Committed (B)
Elizabeth Gilbert
A deep historical and personal exploration of the institution of marriage.  Fascinating and educational.  I will likely be recommending this to people who struggle with the concept of marriage, as I myself, once did, before capitulating for the sake of grandparents, family, and the reality that it's much easier to be legally married to your most important person than not.
Sapiens (A-)
Yuval Noah Harari
This was a big heart-heavy look at humans and how we've co-evolved with planet earth.  Turns out, we've been wreaking havoc on the planet and causing extinctions for ages.  We exterminated the majority of the large land mammals long before we even experienced the agrarian revolution.  On one level, this book was depressing.  On the other, it was comforting -- things are *not* getting worse, we've always been an all-consumptive species that took what we wanted at the expense of everything (and everyone) else.  If you are interested in the history of humanity, warts and all, I highly recommend this book.  But fair warning, parts of it aren't pretty at all.
Magpie Murders (B+)
Anthony Horowitz
Super clever book within in a book escapade, except it's a detective mystery series within a book.  And extremely well executed.  If you like murder mysteries, I guarantee you will love this book -- so much homage to the greats, in many ways, it's a love story to the genre.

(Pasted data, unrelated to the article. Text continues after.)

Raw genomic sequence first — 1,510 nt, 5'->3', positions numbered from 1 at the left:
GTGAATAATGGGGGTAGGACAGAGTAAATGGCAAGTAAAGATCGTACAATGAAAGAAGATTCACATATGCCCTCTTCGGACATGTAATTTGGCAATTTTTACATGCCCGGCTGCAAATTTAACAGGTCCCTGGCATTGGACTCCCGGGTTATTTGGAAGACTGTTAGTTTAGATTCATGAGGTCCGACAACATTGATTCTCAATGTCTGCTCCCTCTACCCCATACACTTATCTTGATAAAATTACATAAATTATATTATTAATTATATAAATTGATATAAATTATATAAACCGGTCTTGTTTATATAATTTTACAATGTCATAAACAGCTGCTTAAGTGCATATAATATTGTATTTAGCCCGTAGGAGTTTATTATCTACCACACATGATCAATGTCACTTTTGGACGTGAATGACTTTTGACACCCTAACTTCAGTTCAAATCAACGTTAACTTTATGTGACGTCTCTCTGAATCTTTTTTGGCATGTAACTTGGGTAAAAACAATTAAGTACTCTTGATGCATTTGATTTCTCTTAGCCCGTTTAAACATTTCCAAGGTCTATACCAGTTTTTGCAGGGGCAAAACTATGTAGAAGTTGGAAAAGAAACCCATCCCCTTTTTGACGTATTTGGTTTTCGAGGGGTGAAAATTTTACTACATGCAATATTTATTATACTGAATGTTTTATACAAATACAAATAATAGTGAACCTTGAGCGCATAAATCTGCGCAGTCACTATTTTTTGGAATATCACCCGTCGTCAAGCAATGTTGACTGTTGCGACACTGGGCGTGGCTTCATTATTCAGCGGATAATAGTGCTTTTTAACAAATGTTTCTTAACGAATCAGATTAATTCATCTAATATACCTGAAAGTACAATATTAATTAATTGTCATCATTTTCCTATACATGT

Just the Funny Parts: …And a Few Hard Truths About Sneaking into the Hollywood Boys' Club (B)
Nell Scovell
Excellent memoire from the television and magazine writer who ended up collaborating with Sheryl Sandberg on Lean In.  Honest tales of what it took to succeed in her career in the 80s, 90s, 2000s, and current decade.  She's got a wry sense of humor and a great story to tell.  Very enjoyable.
Sounds like America (C+)
Free on Audible.  Great takes on regional differences/uniqueness in the US.  We probably ripped through 5 of the available episodes and enjoyed them all on a road trip over the holidays.  Perfectly consumable free content for car rides.


Jen said...

I also loved Less. I agree that there's probably a lot that I missed and would pick up in a second reading. Less as a character was the epitome of The Lovable Fool - which I think is so hard to write! He somehow doesn't come across as insufferable.

I'm halfway through Pachinko, which I'm really enjoying.

bt said...

@Jen -- I loved Pachinko. I look forward to chatting with you about it.